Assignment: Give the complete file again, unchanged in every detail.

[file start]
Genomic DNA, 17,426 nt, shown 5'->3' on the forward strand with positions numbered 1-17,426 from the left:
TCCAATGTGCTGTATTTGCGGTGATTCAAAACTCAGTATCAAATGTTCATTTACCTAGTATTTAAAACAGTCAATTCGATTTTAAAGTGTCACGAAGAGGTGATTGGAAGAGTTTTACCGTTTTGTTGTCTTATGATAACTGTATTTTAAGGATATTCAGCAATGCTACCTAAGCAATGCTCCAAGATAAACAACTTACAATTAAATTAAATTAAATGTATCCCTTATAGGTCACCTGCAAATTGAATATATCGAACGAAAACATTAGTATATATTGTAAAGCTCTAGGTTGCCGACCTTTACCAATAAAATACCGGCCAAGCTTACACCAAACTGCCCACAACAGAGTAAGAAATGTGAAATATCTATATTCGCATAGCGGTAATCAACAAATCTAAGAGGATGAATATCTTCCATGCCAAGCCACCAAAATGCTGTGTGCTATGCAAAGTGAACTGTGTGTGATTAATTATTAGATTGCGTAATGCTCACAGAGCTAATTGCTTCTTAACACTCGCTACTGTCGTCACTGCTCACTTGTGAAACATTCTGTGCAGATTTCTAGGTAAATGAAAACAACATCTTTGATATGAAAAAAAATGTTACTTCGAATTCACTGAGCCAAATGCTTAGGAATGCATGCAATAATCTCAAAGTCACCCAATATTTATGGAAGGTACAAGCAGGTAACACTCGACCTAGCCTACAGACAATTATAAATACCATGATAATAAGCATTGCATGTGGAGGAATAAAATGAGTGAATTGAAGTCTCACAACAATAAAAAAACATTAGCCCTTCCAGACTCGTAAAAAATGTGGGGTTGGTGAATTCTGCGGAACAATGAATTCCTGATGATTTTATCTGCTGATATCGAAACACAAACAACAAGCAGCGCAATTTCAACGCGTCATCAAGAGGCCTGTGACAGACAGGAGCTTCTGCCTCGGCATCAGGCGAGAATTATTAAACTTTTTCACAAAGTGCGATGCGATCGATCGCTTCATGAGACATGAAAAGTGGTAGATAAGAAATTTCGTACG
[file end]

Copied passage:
Genomic DNA, 17,426 nt, shown 5'->3' on the forward strand with positions numbered 1-17,426 from the left:
TCCAATGTGCTGTATTTGCGGTGATTCAAAACTCAGTATCAAATGTTCATTTACCTAGTATTTAAAACAGTCAATTCGATTTTAAAGTGTCACGAAGAGGTGATTGGAAGAGTTTTACCGTTTTGTTGTCTTATGATAACTGTATTTTAAGGATATTCAGCAATGCTACCTAAGCAATGCTCCAAGATAAACAACTTACAATTAAATTAAATTAAATGTATCCCTTATAGGTCACCTGCAAATTGAATATATCGAACGAAAACATTAGTATATATTGTAAAGCTCTAGGTTGCCGACCTTTACCAATAAAATACCGGCCAAGCTTACACCAAACTGCCCACAACAGAGTAAGAAATGTGAAATATCTATATTCGCATAGCGGTAATCAACAAATCTAAGAGGATGAATATCTTCCATGCCAAGCCACCAAAATGCTGTGTGCTATGCAAAGTGAACTGTGTGTGATTAATTATTAGATTGCGTAATGCTCACAGAGCTAATTGCTTCTTAACACTCGCTACTGTCGTCACTGCTCACTTGTGAAACATTCTGTGCAGATTTCTAGGTAAATGAAAACAACATCTTTGATATGAAAAAAAATGTTACTTCGAATTCACTGAGCCAAATGCTTAGGAATGCATGCAATAATCTCAAAGTCACCCAATATTTATGGAAGGTACAAGCAGGTAACACTCGACCTAGCCTACAGACAATTATAAATACCATGATAATAAGCATTGCATGTGGAGGAATAAAATGAGTGAATTGAAGTCTCACAACAATAAAAAAACATTAGCCCTTCCAGACTCGTAAAAAATGTGGGGTTGGTGAATTCTGCGGAACAATGAATTCCTGATGATTTTATCTGCTGATATCGAAACACAAACAACAAGCAGCGCAATTTCAACGCGTCATCAAGAGGCCTGTGACAGACAGGAGCTTCTGCCTCGGCATCAGGCGAGAATTATTAAACTTTTTCACAAAGTGCGATGCGATCGATCGCTTCATGAGACATGAAAAGTGGTAGATAAGAAATTTCGTACG